This section is from the book "The Manufacture Of Liquors, Wines, And Cordials, Without The Aid Of Distillation", by Pierre Lacour. Also available from Amazon: Manufacture of Liquors, Wines, and Cordials, Without the Aid of Distillation.
The berries, as the fruit is sometimes called, are sometimes collected in this country; but though equal to the European in appearance, they are inferior in strength, and are not much used. The best comes from Europe,, particularly from Trieste and the Italian ports. They are globular, more or less shrivelled, about as large as a pea, covered with a glaucous bloom, beneath which they are of a shining, blackish purple color, and containing a brownish yellow pulp and three angular seeds. The berries impart their substance to water and alcohol - and are used in the preparation of gin.
The small and round nutmegs are preferred to those which are large and oval. They should be rejected when very light, with a feeble taste and smell, worm-eaten, musty, or marked with black veins, or feel light, deficient in weight.
An artificial oil of mace is sometimes substituted for the genuine. It is made by mixing together various fatty matters, such as suet, castor oil, spermaceti, wax, tallow, etc, adding some coloring substance, and flavoring the mass with the volatile oil of nutmeg. The various formulas throughout this work, will show the great utility nutmegs are to the manufacturer.
Orange Peel. - A tincture is prepared from this peel, with clean spirit, that possesses all the substance of the oil. For convenience a small bag, containing the peel, is suspended in those liquors where this odor would be desirable. This peel also enters into the composition of the various formulas for bitters.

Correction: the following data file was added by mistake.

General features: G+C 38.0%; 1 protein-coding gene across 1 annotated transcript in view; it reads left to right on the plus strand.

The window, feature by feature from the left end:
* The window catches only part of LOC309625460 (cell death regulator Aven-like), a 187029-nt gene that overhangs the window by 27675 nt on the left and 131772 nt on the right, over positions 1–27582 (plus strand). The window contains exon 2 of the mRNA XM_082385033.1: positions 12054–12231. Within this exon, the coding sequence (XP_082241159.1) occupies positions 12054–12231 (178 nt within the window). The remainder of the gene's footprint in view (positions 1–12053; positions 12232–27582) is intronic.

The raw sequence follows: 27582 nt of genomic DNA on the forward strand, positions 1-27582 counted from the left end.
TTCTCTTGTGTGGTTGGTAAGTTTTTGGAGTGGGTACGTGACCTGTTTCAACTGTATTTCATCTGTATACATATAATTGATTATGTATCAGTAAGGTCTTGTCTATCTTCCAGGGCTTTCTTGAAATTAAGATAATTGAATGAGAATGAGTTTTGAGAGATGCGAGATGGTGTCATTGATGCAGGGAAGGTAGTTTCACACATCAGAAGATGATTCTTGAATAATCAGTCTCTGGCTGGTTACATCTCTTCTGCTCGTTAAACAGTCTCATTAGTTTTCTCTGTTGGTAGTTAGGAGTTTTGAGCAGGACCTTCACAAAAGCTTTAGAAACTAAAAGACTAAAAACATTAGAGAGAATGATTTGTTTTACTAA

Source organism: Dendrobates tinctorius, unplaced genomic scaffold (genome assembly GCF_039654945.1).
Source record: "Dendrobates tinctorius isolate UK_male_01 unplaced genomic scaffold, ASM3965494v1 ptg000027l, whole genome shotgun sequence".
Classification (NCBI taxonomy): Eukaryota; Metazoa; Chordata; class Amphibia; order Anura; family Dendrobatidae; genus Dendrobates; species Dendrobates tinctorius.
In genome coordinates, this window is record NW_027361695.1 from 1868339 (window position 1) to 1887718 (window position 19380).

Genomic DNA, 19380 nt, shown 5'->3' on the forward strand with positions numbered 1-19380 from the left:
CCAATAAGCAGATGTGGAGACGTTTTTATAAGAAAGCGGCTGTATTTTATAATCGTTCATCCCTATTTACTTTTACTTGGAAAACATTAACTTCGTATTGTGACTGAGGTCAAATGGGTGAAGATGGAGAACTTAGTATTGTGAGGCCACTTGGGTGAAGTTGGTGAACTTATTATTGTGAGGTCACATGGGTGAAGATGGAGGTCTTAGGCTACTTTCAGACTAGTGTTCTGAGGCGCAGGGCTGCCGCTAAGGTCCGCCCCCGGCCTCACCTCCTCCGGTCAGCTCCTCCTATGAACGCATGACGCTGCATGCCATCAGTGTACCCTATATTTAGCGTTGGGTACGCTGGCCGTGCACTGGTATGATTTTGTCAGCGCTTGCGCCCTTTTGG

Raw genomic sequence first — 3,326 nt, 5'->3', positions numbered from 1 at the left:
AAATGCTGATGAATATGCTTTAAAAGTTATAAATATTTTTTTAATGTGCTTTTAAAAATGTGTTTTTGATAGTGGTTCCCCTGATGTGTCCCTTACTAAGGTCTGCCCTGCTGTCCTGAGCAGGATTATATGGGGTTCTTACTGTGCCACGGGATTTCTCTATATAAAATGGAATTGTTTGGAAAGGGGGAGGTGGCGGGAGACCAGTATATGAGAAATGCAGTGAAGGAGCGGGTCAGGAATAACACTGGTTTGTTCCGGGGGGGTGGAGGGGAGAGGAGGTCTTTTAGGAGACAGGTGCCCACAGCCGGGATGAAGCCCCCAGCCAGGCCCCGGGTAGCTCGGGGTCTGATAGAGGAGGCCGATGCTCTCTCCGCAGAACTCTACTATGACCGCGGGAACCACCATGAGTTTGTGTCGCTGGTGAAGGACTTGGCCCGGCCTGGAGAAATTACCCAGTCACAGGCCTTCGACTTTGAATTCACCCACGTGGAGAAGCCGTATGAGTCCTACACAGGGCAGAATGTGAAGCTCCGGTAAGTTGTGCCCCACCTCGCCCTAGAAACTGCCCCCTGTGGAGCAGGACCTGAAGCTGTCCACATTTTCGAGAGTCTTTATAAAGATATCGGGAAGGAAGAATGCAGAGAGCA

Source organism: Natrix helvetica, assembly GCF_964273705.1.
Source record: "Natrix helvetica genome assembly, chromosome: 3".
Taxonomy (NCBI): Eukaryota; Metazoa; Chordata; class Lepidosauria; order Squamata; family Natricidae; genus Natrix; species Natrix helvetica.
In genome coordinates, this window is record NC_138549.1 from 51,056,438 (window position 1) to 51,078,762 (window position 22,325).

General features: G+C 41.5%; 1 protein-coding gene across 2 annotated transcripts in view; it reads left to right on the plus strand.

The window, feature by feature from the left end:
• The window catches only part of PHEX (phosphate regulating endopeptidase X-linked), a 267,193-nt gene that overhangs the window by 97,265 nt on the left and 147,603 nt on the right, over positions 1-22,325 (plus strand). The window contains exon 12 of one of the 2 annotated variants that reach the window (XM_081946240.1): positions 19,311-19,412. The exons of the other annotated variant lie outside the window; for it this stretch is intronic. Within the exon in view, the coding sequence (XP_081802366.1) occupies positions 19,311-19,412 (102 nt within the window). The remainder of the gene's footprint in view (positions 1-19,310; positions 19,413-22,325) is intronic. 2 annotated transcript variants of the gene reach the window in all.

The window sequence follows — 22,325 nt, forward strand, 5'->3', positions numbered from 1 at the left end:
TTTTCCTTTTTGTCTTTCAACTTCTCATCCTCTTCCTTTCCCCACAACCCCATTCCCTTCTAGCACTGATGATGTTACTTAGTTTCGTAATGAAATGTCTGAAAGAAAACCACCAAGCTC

When the object in the use of the orange peel is simply to obtain its agreeable flavor, the rind of the sweet orange is preferable, and for a bitter principle that of the Seville orange.
Orange flower water is commonly prepared in France and Italy. It is nearly colorless, though usually of a pale yellowish tint, in consequence of being kept in copper bottles.
Much color, an offensive odor, or mouldiness, would indicate impurity, derived from the flowers in the process of distillation.
An oil is obtained from the flowers by distillation, which is called Nerolia, in France, and enters into the composition of various liquors and cordials.
Orange berries are sometimes used for flavoring cordials. See Formulas.
The rind of the Seville orange is much more bitter than that of the other varieties.
The essential oil is imported into the United States • in tinned or copper cans. If has properties resembling those of the oil of lemons, but spoils more rapidly on exposure to the air, acquiring a turpentinish odor. This oil is employed as a flavoring material in all classes of liquors. See Formulas.
This root is only used for its odor in this business. The root should be bruised or ground, and the spirit used to obtain the odor, should be free from grain oil; from two to four ounces to a quart of spirit. This odor enters into the composition of various perfumes for brandy, acetic ether, and spirit of orris, and for cordials, etc. See Formulas.